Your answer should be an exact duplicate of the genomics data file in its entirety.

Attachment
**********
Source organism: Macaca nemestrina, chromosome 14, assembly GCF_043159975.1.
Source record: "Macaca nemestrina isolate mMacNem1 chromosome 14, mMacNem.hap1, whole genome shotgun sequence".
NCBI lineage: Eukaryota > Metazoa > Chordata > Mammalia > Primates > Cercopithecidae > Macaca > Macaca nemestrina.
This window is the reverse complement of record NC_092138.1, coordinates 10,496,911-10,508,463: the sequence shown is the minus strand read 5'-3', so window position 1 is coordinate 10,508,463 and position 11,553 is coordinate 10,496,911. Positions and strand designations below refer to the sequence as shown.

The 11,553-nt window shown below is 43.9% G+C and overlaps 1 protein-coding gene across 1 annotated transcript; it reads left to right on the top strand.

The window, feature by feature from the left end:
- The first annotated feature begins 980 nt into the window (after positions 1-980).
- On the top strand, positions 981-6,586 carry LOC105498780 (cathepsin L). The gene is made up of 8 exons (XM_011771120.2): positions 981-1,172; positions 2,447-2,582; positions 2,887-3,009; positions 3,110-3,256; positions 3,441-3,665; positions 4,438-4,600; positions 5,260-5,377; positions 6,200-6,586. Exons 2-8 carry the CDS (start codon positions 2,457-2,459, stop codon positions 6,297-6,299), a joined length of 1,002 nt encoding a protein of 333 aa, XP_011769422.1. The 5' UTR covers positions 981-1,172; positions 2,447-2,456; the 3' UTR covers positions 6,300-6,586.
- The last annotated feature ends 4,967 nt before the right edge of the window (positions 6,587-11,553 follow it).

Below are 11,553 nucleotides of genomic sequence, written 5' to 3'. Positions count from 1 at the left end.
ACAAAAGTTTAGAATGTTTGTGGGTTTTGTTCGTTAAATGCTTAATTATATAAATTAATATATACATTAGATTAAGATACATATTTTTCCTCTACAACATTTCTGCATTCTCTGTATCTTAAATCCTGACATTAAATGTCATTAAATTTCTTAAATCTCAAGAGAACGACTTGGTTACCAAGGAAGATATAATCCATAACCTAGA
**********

Source organism: Macaca nemestrina, chromosome 14, assembly GCF_043159975.1.
Source record: "Macaca nemestrina isolate mMacNem1 chromosome 14, mMacNem.hap1, whole genome shotgun sequence".
NCBI lineage: Eukaryota > Metazoa > Chordata > Mammalia > Primates > Cercopithecidae > Macaca > Macaca nemestrina.
This window is the reverse complement of record NC_092138.1, coordinates 10,496,911-10,508,463: the sequence shown is the minus strand read 5'-3', so window position 1 is coordinate 10,508,463 and position 11,553 is coordinate 10,496,911. Positions and strand designations below refer to the sequence as shown.

The 11,553-nt window shown below is 43.9% G+C and overlaps 1 protein-coding gene across 1 annotated transcript; it reads left to right on the top strand.

The window, feature by feature from the left end:
- The first annotated feature begins 980 nt into the window (after positions 1-980).
- On the top strand, positions 981-6,586 carry LOC105498780 (cathepsin L). The gene is made up of 8 exons (XM_011771120.2): positions 981-1,172; positions 2,447-2,582; positions 2,887-3,009; positions 3,110-3,256; positions 3,441-3,665; positions 4,438-4,600; positions 5,260-5,377; positions 6,200-6,586. Exons 2-8 carry the CDS (start codon positions 2,457-2,459, stop codon positions 6,297-6,299), a joined length of 1,002 nt encoding a protein of 333 aa, XP_011769422.1. The 5' UTR covers positions 981-1,172; positions 2,447-2,456; the 3' UTR covers positions 6,300-6,586.
- The last annotated feature ends 4,967 nt before the right edge of the window (positions 6,587-11,553 follow it).

Below are 11,553 nucleotides of genomic sequence, written 5' to 3'. Positions count from 1 at the left end.
ACAAAAGTTTAGAATGTTTGTGGGTTTTGTTCGTTAAATGCTTAATTATATAAATTAATATATACATTAGATTAAGATACATATTTTTCCTCTACAACATTTCTGCATTCTCTGTATCTTAAATCCTGACATTAAATGTCATTAAATTTCTTAAATCTCAAGAGAACGACTTGGTTACCAAGGAAGATATAATCCATAACCTAGA